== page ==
Reader Tom Decock was curious about how the interstate highway system was integrated into the Kansas City urban landscape. As the downtown loop approaches its 50th anniversary in 2022, "What is your KCQ?" Decided to investigate.
The KCQ partnership between The Star and the Kansas City Public Library is here to answer readers' questions about our region.
Although easy to criticize the loop, it's also hard to imagine how far we would go without it. It is only about four miles long, but occupies more than 100 blocks from downtown. So how did we get to this type of infrastructure so often criticized and frequently used?
It is said that President Dwight D. Eisenhower fell in love with the German highway during the Second World War and brought the idea home.
But there is much more than that.
The demand for better roads precedes the Eisenhower years by several kilometers. Advocacy for building new roads came from an unlikely source: bike enthusiasts. Clubs like the League of American Wheelmen were created to support the new fashion, Kansas City cyclists organizing their own chapter in the 1890s.
At the turn of the century, car enthusiasts joined the fight and the cyclists were quickly repulsed. These early motorists contributed to the passage of the Federal Assistance Act in 1916 and work on the first US highways system began once the money began to flow.
Enter (unsurprisingly) the boss Tom Pendergast, who was appointed Superintendent of the Streets in 1900 and came to understand that voters cared more about the well-maintained streets than what was happening behind the curtains of power. He and his formidable political machine helped elect a downtown mercer named Harry S. Truman as Jackson County Judge President in 1922, and improving roads remained a top priority.
In 1931, despite the effects of the Great Depression, Pendergast urged voters to support a 10-year plan allocating $ 50 million for public improvements. Money has created jobs through the construction of new parks, sewers, waterways, public buildings and, of course, roads.
Meanwhile, the idea of building transcontinental roads was gaining ground.
Previous generations of road planners thought that these highways should avoid urban areas, believing that the merging of local and long-distance traffic would create congestion. Towards the end of the 1930s, a new approach had taken root: crossing highways through cities, where congestion was attributed to short daily trips by locals and not to long-distance travelers.
Pendergast had lost his hold on Kansas City – the political reformers hiring LP Cookingham as a city manager – at the time a preliminary plan for his downtown loop was inscribed in the City Plan Commission's 1943 report titled Long Oral Description from the road, he suggested crossing the highways through devastated areas that would be inexpensive to acquire. The highways, he said, could stimulate these areas economically. But he also warned of a potentially disastrous impact on already prosperous areas.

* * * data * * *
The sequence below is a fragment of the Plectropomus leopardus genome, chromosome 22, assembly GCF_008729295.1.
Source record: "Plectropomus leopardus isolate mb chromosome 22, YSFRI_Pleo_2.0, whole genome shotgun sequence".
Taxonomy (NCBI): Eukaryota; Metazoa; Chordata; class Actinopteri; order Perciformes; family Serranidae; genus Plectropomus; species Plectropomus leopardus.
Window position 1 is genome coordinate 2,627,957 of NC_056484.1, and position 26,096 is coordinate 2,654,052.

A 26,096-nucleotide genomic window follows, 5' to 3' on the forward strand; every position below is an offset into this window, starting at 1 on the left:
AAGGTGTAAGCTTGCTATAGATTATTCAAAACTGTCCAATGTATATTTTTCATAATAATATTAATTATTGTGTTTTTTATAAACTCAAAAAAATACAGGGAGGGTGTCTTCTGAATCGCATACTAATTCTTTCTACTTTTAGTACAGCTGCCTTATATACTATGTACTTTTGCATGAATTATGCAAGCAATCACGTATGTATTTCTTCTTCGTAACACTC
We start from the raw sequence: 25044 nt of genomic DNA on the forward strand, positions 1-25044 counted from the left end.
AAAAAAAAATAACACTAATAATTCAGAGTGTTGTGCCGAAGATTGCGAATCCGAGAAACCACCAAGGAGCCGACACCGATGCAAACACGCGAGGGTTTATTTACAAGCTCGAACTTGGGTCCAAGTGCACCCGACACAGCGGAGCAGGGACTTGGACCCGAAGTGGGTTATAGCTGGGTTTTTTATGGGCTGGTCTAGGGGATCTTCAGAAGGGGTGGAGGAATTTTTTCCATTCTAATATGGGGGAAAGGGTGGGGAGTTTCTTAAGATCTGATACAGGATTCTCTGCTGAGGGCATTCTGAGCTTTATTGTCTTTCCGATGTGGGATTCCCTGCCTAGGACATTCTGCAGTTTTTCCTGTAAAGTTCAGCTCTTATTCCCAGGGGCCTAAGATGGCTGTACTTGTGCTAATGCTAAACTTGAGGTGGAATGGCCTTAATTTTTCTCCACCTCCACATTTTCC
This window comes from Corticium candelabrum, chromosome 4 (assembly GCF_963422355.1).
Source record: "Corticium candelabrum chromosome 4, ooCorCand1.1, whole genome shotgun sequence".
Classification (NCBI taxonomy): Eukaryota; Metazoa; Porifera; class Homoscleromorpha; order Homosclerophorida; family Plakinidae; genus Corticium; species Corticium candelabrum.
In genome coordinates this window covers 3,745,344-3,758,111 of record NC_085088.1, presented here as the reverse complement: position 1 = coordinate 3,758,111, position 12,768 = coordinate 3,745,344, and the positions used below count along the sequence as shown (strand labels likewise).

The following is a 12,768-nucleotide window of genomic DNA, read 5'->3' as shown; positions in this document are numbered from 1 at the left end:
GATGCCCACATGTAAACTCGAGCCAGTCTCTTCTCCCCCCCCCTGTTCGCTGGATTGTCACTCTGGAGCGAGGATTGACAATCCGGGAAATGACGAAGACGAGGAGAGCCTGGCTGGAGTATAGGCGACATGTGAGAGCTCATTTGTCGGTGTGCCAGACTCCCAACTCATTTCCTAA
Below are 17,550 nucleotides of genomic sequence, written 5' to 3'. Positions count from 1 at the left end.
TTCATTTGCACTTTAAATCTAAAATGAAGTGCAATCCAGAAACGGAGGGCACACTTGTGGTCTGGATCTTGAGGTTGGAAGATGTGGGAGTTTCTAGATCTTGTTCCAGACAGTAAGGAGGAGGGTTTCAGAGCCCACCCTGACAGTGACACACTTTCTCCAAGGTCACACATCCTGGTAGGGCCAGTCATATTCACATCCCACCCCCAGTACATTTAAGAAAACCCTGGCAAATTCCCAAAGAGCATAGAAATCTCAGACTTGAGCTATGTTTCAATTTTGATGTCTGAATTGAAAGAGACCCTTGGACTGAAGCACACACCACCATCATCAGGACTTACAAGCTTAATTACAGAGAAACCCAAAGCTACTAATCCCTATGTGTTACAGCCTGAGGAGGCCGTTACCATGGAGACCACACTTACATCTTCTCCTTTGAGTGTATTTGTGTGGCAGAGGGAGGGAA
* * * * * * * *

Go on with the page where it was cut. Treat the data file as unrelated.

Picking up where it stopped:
The idea of using withered land for roads emerged in the "City of Kansas City Master Plan" of 1947, which included residential development, public transit, schools, parks, and public buildings. which was designed to catapult the city into the modern world. . It is here that the citizens of Kansas had a first glimpse of the loop.
The era of urban renewal has started well. In 1949, President Truman signed the US Housing Act, which gave cities more and more powers to clean up damaged and substandard buildings with federally funded housing. Subsequent legislation has broadened the scope of the draft law, allowing the redevelopment of devastated areas beyond housing.
Funding for highway construction was still not in place when Cookinham published Expressways of Greater Kansas City in 1951, but that was not about to slow down his plans. The city of Kansas City had a long history as a hub of agriculture, livestock and business, and the 1951 report aimed to preserve that legacy through the new highway system. Surrounding the downtown area with highways would surely prevent businesses from flocking to the suburbs.
The report also noted the shift of the 1950s residential population to the suburbs. Cookinham knew that the new suburbs would need high-speed roads to get in and out of the city as efficiently as possible.
The city director also began aggressively annexing unincorporated lands south and north of the river to detain taxpayers who moved out. With this, the city more widely controlled the system of highways.
In 1956, with Eisenhower's signing of the Federal Aid Highway Act, planners provided modest funding for road construction and suggested modest construction schedules. They were far away. The new law created the Highway Trust Fund, which promised to cover 90% of highway construction costs.
The construction of the northern section of the downtown loop began in 1953. The area around Sixth Street, between the downtown core and the river market, was cleared to connect the old intercity viaduct to the new Paseo Bridge. to the East. The scope of the project, including the bulldozing of a large number of downtown buildings, earned it the nickname "The Kansas City Blitz".